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Every so often a franchise comes around that permanently transforms the industry. All games of the same genre released afterward seek to emulate said franchise and inevitably are compared to it, either favorably or unfavorably. These past five years have seen the meteoric rise of one of these treasures. Since its release in 2006, Gears of War has had a profound impact on gamers across the globe, and the third installment in this magnificent trilogy is about as close to perfection as this medium allows. While the first two games in the series were fantastic, they lacked a noticeable component that prevented both of them from achieving an even higher degree of acclaim: emotion. Gears of War 3 has that component, which allows it to ascend from a video game to art that evokes the gamut of what makes us human.
Gears of War 3’s approximately 10-hour single-player campaign picks up a couple years after the end of the second game and immediately starts with a bang. Seasoned gamers expect their games to be frontloaded nowadays, but Gears 3’s campaign never lets up. I’d hate to describe the single-player experience with the same word as the developer, Epic, but I’m really left with no choice. I daresay Epic even surpasses their own moniker with the effort they put into delivering a high-quality scripted experience for their fans. The addition of Karen Traviss, the author of all 4 Gears novels, really shows, as the writing and storytelling of the third installment are vastly superior to their earlier counterparts. To give you an idea of how powerful a difference the improved story makes, I’m not ashamed to say that playing through the Gears of War 3 campaign is only the 2nd time that I nearly cried while playing a video game (the first was Final Fantasy X if you’re wondering). Yeah, it’s that good.
It’s easy to argue that the campaign is the crowning achievement of the game, but the multiplayer is where the replay value resides. Horde mode, which forces players to band together to fend off wave after wave of Locust and Lambent, makes a triumphant re-emergence as the centerpiece of the impressive amount of multiplayer variety. The new Beast mode allows players to control the Locust monstrosities they’ve grown so accustomed to slaughtering against an increasingly difficult assortment of COG heroes. The campaign can also be played cooperatively via 2-player split-screen or 4 player co-op online. In addition to these cooperative modes, the competitive versus mode features 6 different game types including team deathmatch, warzone, execution, capture the leader, king of the hill, and wingman. Each versus mode game type is unique, and each requires you to utilize a different kind of strategy to be successful. All of the above modes are complete with leaderboards. Even the campaign features a new arcade mode with competitive scoring for the hyper-competitive types. Just about everything you do in Gears of War 3 nets you experience points, and as you level up (max level is 100) you unlock everything from custom weapon skins to playable characters.
The game’s graphics and sound are what you would expect from a blockbuster title with a nearly bottomless budget. Steve Jablonsky returns to compose the soundtrack and his heroic yet hopeless melodies both inspire you and give you a sense of the endless futility and constant obstacles the games’ characters have faced over the years. While sometimes the Unreal Engine 3 is slightly sluggish while loading textures, the graphics are a cut above of the 2nd installment. The variety of locales, character models, enemies, and environments are simply stunning. Little details like characters holding their hands up to shield their eyes from bright lights, and then putting them back down if their backs are turned to said lights are everywhere. Characters’ mouths actually speak the words they’re supposed to speak rather than moving at random. If your character tries to run through a door at an awkward angle, say from the side, he/she will grab hold of the wall like a normal human being rather than “running in place” until they can fit through. Small details such as these often go unnoticed, but they stand as proof of the enormous amount of effort the folks at Epic put into this project.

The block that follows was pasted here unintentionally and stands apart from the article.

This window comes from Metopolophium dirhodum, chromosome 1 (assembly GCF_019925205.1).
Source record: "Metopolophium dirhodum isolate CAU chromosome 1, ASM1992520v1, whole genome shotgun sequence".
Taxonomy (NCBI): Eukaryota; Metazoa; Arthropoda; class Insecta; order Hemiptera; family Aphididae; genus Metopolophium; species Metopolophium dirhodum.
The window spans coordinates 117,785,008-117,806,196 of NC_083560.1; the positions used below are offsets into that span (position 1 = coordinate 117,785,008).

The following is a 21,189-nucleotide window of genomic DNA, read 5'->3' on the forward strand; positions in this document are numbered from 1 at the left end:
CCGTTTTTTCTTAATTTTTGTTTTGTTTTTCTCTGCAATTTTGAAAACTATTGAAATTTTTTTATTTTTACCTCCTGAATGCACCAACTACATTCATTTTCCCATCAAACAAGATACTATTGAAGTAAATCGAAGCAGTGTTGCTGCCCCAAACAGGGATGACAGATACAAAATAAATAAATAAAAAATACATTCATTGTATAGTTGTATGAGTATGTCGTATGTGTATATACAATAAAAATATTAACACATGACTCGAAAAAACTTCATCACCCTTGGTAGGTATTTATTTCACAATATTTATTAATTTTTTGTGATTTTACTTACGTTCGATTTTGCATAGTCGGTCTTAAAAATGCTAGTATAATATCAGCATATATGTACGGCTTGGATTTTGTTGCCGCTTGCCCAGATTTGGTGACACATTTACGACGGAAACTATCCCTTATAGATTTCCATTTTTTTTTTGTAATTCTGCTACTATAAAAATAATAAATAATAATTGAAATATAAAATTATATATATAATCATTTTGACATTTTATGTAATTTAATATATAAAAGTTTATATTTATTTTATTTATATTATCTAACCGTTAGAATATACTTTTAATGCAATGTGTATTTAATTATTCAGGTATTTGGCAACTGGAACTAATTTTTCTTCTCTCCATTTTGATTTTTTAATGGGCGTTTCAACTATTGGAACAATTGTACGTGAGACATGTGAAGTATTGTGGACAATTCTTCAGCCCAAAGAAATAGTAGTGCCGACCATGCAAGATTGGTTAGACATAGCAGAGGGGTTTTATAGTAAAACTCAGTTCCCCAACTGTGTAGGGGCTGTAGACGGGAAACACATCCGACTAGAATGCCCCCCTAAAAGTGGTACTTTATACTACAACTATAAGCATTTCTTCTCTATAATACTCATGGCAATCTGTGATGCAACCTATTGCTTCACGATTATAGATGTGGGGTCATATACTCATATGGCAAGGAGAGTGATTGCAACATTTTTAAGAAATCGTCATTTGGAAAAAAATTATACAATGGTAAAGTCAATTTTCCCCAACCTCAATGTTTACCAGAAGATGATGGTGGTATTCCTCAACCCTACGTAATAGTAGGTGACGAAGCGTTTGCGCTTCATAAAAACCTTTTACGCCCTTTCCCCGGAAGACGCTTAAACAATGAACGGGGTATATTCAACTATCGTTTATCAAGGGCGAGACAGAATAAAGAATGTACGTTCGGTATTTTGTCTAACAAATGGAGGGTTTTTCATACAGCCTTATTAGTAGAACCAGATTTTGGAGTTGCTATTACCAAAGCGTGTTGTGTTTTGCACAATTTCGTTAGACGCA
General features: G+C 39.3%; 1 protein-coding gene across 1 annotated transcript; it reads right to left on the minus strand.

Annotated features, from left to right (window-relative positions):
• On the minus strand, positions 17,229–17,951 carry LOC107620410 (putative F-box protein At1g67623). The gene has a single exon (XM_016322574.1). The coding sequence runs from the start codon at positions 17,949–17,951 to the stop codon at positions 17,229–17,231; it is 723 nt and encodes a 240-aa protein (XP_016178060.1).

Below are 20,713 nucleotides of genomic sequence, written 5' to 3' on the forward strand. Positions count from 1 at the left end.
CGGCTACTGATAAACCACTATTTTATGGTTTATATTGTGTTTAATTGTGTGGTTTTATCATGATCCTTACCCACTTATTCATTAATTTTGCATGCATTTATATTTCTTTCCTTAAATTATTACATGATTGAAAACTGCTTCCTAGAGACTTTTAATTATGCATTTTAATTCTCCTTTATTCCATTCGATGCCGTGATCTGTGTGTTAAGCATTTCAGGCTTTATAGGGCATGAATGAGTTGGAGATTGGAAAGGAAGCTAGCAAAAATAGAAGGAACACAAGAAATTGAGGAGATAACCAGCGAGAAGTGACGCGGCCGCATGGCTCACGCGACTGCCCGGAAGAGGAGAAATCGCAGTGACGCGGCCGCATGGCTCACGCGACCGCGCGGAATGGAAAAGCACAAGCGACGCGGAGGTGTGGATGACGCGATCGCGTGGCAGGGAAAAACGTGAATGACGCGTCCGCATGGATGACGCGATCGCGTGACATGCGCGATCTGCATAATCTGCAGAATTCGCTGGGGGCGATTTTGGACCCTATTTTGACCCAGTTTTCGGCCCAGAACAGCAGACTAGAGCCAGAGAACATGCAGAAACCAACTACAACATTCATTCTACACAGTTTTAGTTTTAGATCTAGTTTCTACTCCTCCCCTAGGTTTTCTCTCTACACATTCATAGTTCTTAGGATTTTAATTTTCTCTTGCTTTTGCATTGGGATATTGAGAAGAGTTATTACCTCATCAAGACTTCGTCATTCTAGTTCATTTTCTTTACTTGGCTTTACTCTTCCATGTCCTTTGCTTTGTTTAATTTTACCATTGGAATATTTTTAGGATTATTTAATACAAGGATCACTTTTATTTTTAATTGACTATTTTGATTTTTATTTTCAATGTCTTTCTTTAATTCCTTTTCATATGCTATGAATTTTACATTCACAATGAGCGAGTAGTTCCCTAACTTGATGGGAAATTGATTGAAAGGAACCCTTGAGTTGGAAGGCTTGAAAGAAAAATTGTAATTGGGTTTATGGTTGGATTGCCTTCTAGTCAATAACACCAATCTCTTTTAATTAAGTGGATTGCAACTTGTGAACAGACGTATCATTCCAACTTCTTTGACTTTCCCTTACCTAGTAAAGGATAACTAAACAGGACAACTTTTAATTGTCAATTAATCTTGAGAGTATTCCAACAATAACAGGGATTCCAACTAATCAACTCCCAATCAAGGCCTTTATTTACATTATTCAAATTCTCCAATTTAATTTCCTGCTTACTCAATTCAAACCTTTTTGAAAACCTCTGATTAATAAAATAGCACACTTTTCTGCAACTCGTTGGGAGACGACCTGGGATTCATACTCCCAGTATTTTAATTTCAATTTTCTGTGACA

In terms of the gameplay, Gears 3 doesn’t do much of anything different save for a few refinements to its cover-based third person shooter. The game still features collectibles and COG tags for the treasure hunters and a bevy of new weapons, from the kamikaze bayonet charge of the Retro Lancer to the devastating stopping power of the aptly named Oneshot. Gears 3 plays almost exactly like its predecessors and this is a good thing. When you have gameplay that’s already nearly perfect, there really isn’t any need to make wholesale changes. Gears veterans will have no problem picking it up and playing right away, but the core system that Epic mastered in Gears 2 doesn’t provide a steep learning curve for newcomers either.
The addition of more female characters, as well as characters only mentioned thus far in the novels, is a welcome one. However, the only reason I’m holding back on giving the game a perfect score is because of these characters. If you haven’t read the novels, then good luck figuring out who they are and why they have suddenly appeared in the series’ final act. Fellow Gears like Sam Byrne and Bernie Mataki, not to mention the newly suited-up Anya Stroud, help ease the brotastic bro-ness of the first two games, but ultimately in the case of at least Bernie, her character isn’t fleshed out enough in the game for people who haven’t read the novels to appreciate her presence. This may just be the gripe of a lore nerd, but to see a rich and intriguing character in the novels be reduced to a cameo in the game is disappointing.